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Fakegate: DeSmogBlog’s epic fail

You almost have to feel sorry for the folks at DeSmogBlog.

Their moment of glory after they revealed the Heartland Institute’s documents took only days to blow up in their faces, and they’ve been playing defense ever since.

Brendan DeMille is upset that the shocking admission from a once-respected scientist that he committed fraud to obtain the documents became the story, instead of the somewhat more mundane fact that an ideological entity supported people of similar ideology:

The debate about what Gleick did to acquire the internal documents from Heartland will surely rage on. It will make good fodder for university students in ethics and journalism classes for years to come.  But as Republic Report points out, it is hardly the most vital aspect of the story for mainstream media outlets to prioritize coverage on right now. That is, if the mainstream media are truly reporting what’s in the public interest, rather than chasing advertising revenue through scandal-mongering.

Note to Brendan – when the FBI is called in to investigate your source, it is the story.

Fellow DeSmogger Richard Littlemore is equally upset that Heartland outplayed the warmists at every turn since the document release:

In the last week, Heartland has been able to rely on this network – and on its own considerable skill as a propaganda machine – to deflect responsibility for the recent revelations of its own improprieties.

Most impressive, however, in Heartland’s campaign to spin this reputational catastrophe was its creation of the website www.fakegate.org.

Yet, in less than a week, it picked the its favourite meme “fakegate,” and ran up an entire website inlcuding everything from a section dedicated to inciting people to harass Heartland critics to a solicitation for funding for Heartland’s “legal defence.”

Clearly this was not a fair contest. How could DeSmogBlog expect to compete with Heartland when it came to messaging, it’s not like they’re a PR firm or anything. Oh, wait:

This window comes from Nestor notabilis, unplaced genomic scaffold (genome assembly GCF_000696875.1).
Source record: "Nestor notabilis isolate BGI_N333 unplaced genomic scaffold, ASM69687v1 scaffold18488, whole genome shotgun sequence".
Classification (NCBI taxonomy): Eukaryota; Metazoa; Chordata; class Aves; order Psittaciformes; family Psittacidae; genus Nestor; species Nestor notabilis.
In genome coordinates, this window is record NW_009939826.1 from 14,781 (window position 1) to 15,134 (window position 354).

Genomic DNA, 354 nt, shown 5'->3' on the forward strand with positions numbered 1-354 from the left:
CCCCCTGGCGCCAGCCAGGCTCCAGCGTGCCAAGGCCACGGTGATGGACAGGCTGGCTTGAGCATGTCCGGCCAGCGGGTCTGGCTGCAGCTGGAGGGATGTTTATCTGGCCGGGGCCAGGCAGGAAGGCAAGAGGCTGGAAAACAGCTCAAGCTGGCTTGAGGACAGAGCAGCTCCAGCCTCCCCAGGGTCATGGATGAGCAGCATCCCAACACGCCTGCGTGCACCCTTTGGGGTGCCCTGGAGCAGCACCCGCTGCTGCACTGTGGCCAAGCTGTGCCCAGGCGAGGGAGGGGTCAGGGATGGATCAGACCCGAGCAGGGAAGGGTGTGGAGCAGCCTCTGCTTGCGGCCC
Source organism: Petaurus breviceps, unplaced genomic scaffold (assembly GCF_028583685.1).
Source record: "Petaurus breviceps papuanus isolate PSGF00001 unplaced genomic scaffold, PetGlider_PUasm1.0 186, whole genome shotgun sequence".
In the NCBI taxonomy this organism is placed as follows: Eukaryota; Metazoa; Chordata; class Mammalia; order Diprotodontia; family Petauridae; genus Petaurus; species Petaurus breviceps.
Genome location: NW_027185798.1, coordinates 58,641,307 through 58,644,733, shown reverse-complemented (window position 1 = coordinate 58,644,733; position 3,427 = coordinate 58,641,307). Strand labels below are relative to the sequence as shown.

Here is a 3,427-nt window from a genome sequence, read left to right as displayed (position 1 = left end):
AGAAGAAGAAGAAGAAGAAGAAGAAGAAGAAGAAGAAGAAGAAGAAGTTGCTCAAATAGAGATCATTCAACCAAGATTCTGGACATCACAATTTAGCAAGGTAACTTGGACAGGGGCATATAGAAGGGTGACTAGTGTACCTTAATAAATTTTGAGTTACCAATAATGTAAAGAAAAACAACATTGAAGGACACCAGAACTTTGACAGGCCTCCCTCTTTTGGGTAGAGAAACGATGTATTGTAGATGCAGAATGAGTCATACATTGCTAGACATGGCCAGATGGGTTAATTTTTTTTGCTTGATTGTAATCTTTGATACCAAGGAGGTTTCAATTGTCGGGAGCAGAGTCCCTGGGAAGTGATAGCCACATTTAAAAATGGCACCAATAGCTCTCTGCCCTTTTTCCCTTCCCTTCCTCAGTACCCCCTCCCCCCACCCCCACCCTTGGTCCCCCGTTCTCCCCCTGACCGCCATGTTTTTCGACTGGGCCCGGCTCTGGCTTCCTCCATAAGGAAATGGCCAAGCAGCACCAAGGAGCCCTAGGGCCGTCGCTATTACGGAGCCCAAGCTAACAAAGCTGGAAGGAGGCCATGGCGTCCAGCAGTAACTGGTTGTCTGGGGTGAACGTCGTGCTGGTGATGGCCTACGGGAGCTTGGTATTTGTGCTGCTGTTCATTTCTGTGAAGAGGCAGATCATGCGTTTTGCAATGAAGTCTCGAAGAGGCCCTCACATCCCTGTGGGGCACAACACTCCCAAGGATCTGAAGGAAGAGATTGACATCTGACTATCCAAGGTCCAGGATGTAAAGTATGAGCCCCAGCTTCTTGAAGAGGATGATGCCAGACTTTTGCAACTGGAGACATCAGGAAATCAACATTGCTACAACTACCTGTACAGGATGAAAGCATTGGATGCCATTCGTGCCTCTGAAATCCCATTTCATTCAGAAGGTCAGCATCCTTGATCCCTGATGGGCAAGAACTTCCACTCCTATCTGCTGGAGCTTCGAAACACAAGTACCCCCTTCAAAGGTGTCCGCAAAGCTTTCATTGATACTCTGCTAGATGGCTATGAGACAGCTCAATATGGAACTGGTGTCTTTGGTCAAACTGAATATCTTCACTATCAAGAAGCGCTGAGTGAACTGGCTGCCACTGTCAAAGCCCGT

The DeSmogBlog team is led by Jim Hoggan, founder of James Hoggan & Associates, one of Canada’s leading public relations firms. By training a lawyer, by inclination a ski instructor and cyclist, Jim Hoggan believes that integrity and public relations should not be at odds – that a good public reputation generally flows from a record of responsible actions. His client list includes real estate development companies, high tech firms, pharmaceutical, forest industry giants, resorts and academic institutions. He is also a Board Member of the David Suzuki Foundation.

In case you were wondering, I’m pretty certain it was DeSmog who put the PR in pratfall.

For bonus comedy, here’s the strategy statement from Hoggan and Associates web page:

1.            Do the right thing.

2.            Be seen to be doing the right thing.

3.            Don’t get #1 and #2 mixed up.

We know that recognizing “the right thing” can be difficult. Sometimes what’s right is a matter of perspective. Sometimes it means taking a short-term hit to ensure long-term gain. But in a climate of mistrust, where people have learned to recognize authenticity, we believe that doing the right thing, and being seen to do the right thing, is a sure strategy for success.

Good luck with that long-term gain, hippies.

NOTE: Thanks to Anthony Watts for the link, and welcome Wattsians. I didn’t know traffic could go to 11, but it can.